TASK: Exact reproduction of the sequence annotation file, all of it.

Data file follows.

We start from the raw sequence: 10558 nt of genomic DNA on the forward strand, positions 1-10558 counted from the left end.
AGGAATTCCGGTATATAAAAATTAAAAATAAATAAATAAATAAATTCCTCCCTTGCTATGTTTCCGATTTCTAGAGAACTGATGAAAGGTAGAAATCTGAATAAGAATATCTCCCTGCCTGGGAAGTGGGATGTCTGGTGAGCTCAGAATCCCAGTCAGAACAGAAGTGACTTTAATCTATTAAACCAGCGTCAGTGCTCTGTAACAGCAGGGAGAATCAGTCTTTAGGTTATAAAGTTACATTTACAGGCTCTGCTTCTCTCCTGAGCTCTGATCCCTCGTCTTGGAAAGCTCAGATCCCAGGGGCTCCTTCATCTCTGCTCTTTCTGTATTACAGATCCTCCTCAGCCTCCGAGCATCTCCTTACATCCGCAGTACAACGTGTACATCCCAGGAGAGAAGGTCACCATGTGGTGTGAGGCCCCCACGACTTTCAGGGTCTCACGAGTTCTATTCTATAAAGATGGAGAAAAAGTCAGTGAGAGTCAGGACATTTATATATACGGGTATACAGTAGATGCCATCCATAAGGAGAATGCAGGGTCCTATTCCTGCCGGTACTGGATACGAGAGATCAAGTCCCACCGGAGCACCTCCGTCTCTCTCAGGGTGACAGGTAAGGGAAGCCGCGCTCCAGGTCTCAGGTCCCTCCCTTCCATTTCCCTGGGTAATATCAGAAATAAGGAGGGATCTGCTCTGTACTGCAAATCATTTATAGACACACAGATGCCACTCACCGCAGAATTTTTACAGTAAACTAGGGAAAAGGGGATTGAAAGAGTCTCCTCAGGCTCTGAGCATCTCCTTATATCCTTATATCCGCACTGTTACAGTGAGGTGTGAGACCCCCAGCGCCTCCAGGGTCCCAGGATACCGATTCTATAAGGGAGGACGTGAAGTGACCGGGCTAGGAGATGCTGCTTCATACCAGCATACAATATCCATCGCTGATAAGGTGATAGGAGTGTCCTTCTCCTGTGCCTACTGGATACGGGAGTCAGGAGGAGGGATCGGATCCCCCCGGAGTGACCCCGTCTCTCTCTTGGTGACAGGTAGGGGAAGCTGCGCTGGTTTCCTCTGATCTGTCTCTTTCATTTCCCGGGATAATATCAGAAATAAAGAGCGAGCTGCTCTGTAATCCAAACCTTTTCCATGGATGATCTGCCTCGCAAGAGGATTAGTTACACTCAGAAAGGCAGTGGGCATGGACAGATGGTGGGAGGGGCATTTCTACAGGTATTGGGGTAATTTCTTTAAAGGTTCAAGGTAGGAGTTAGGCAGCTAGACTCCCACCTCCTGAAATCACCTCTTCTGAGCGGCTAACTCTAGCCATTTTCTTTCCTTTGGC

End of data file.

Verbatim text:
We start from the raw sequence: 10558 nt of genomic DNA on the forward strand, positions 1-10558 counted from the left end.
AGGAATTCCGGTATATAAAAATTAAAAATAAATAAATAAATAAATTCCTCCCTTGCTATGTTTCCGATTTCTAGAGAACTGATGAAAGGTAGAAATCTGAATAAGAATATCTCCCTGCCTGGGAAGTGGGATGTCTGGTGAGCTCAGAATCCCAGTCAGAACAGAAGTGACTTTAATCTATTAAACCAGCGTCAGTGCTCTGTAACAGCAGGGAGAATCAGTCTTTAGGTTATAAAGTTACATTTACAGGCTCTGCTTCTCTCCTGAGCTCTGATCCCTCGTCTTGGAAAGCTCAGATCCCAGGGGCTCCTTCATCTCTGCTCTTTCTGTATTACAGATCCTCCTCAGCCTCCGAGCATCTCCTTACATCCGCAGTACAACGTGTACATCCCAGGAGAGAAGGTCACCATGTGGTGTGAGGCCCCCACGACTTTCAGGGTCTCACGAGTTCTATTCTATAAAGATGGAGAAAAAGTCAGTGAGAGTCAGGACATTTATATATACGGGTATACAGTAGATGCCATCCATAAGGAGAATGCAGGGTCCTATTCCTGCCGGTACTGGATACGAGAGATCAAGTCCCACCGGAGCACCTCCGTCTCTCTCAGGGTGACAGGTAAGGGAAGCCGCGCTCCAGGTCTCAGGTCCCTCCCTTCCATTTCCCTGGGTAATATCAGAAATAAGGAGGGATCTGCTCTGTACTGCAAATCATTTATAGACACACAGATGCCACTCACCGCAGAATTTTTACAGTAAACTAGGGAAAAGGGGATTGAAAGAGTCTCCTCAGGCTCTGAGCATCTCCTTATATCCTTATATCCGCACTGTTACAGTGAGGTGTGAGACCCCCAGCGCCTCCAGGGTCCCAGGATACCGATTCTATAAGGGAGGACGTGAAGTGACCGGGCTAGGAGATGCTGCTTCATACCAGCATACAATATCCATCGCTGATAAGGTGATAGGAGTGTCCTTCTCCTGTGCCTACTGGATACGGGAGTCAGGAGGAGGGATCGGATCCCCCCGGAGTGACCCCGTCTCTCTCTTGGTGACAGGTAGGGGAAGCTGCGCTGGTTTCCTCTGATCTGTCTCTTTCATTTCCCGGGATAATATCAGAAATAAAGAGCGAGCTGCTCTGTAATCCAAACCTTTTCCATGGATGATCTGCCTCGCAAGAGGATTAGTTACACTCAGAAAGGCAGTGGGCATGGACAGATGGTGGGAGGGGCATTTCTACAGGTATTGGGGTAATTTCTTTAAAGGTTCAAGGTAGGAGTTAGGCAGCTAGACTCCCACCTCCTGAAATCACCTCTTCTGAGCGGCTAACTCTAGCCATTTTCTTTCCTTTGGC